ST HeadSTart: How to move to a rival firm without burning bridges | Are digital banks a win for consumers?

Welcome to the latest edition of ST HeadSTart, bringing you the best of The Straits Times’ career and personal finance coverage every Monday morning. Sign up here to get weekly tips right into your inbox.

Good morning! One of the stories we're looking at this week will hopefully help you navigate one tricky situation: What can you do to not burn bridges with your current employer when moving to a rival firm?

Joining a competitor may make your current bosses feel resentful or angry, but the parting of ways doesn't need to be a difficult process, says manpower correspondent Calvin Yang. To avoid any issues, remember to fulfill all your commitments and ensure a smooth handover to your replacement.

Meanwhile, a recent survey found that good money management is an important must-have for many singles. Invest editor Tan Ooi Boon highlights more nuggets about how money features in the dating game, including how the meal tab should be split. 

Bai lan, antiwork, hustle: Do these terms sound familiar to you? These are some buzzwords about working life that you may already be doing or feeling without realising it.

Is there any particular term which best reflects your attitude towards work? Tell us more at

I've secured a job with a rival firm. What can I do so I don't burn bridges with my current employer?

The parting of ways, however awkward the circumstances may be, can be professional and dignified, says manpower correspondent Calvin Yang. How can you make sure of this? Honouring your contractual obligations and a farewell tea-time treat doesn't hurt.


Young & Savvy: How to find mentors at work and in life

Journalist Jessie Lim writes how guidance and advice from informal mentors have helped her negotiate the workplace, and shares some ways you can seek out such relationships, such as by contacting industry interest groups.


Who stands to gain from the new digital bank offerings?

The race in the digital banking space in Singapore has begun, with the likes of Grab and Singtel's GXS Bank and StanChart and NTUC's Trust Bank launching this week. While the jury's still out on who will win, it is definitely not consumers looking for better interest rates, says business correspondent Claire Huang.


Work Talk Podcast: What would you do if your manager gives you a bad appraisal?

In this latest podcast, senior correspondent Krist Boo discusses how work evaluations can be better, and whether appraisals should be done differently post-pandemic. Find out more.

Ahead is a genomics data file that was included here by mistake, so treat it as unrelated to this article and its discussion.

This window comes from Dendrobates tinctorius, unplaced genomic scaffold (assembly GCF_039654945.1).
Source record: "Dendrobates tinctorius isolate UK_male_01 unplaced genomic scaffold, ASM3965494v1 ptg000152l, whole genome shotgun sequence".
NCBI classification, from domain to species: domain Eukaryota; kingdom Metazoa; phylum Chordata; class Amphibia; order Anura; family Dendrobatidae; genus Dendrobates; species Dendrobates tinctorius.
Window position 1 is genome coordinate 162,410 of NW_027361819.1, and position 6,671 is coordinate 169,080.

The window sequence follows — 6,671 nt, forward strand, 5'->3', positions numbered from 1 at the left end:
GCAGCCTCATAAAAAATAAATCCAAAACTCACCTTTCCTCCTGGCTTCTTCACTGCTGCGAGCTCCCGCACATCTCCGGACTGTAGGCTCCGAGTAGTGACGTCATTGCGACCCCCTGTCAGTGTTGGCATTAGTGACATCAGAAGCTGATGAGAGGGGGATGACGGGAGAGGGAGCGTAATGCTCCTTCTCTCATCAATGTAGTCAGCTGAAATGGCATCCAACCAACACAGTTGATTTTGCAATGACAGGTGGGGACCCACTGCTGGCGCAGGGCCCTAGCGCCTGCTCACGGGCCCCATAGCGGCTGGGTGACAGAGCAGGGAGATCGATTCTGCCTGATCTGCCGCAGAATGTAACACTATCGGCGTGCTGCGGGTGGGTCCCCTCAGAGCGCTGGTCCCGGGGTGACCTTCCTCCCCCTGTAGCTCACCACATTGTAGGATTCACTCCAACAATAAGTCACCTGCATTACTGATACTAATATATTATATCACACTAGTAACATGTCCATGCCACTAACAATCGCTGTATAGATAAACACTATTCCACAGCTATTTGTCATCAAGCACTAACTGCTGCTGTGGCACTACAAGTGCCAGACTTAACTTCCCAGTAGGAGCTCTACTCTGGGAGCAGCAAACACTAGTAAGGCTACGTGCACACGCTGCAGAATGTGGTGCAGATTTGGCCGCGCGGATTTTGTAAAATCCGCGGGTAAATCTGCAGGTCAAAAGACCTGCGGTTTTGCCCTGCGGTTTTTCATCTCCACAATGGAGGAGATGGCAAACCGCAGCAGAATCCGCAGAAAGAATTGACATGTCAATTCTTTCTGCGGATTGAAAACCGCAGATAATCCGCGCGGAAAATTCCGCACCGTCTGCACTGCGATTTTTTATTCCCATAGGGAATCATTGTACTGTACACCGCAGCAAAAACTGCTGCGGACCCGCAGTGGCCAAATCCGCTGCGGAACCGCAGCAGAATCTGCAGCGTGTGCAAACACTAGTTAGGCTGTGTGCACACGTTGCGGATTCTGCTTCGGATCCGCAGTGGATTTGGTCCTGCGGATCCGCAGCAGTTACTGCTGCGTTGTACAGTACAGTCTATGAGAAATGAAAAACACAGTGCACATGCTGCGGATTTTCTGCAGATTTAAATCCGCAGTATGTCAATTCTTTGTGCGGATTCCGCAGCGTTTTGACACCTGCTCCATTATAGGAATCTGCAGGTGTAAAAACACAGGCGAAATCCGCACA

Antiwork to quiet quitting: Eight terms that define working life today

Quiet quitting, or the act of getting your job done and not going over and beyond what's necessary, is just one of the latest terms that reflect the frustrations and aspirations of young people in the workplace today.


The five Ps of a good job and how public policy can help

As individuals weigh up their job and career options, they should consider several factors, including the prospects a job offers - in particular, the potential to acquire skills and earn higher wages over time, says Associate Professor Terence Ho from the Lee Kuan Yew School of Public Policy.


Does being savvy with money make you more attractive to potential partners?

Which matters more to you: looks or financial savvy? According to a recent survey, single men and women said that good money management is not only an attractive quality, it is in fact a must-have in a partner. Invest editor Tan Ooi Boon shares more about how money features in the dating game.


New work pass for foreigners can also help Singapore retain local talent: Experts

A slew of changes to Singapore's work pass framework for foreign professionals was unveiled earlier this week, including the new five-year work pass targeting top talent earning a fixed monthly salary of at least $30,000 or a track record of outstanding achievements in various fields.


Thank you for reading this week’s round-up of ST’s career and personal finance coverage. Have a great work week ahead. 

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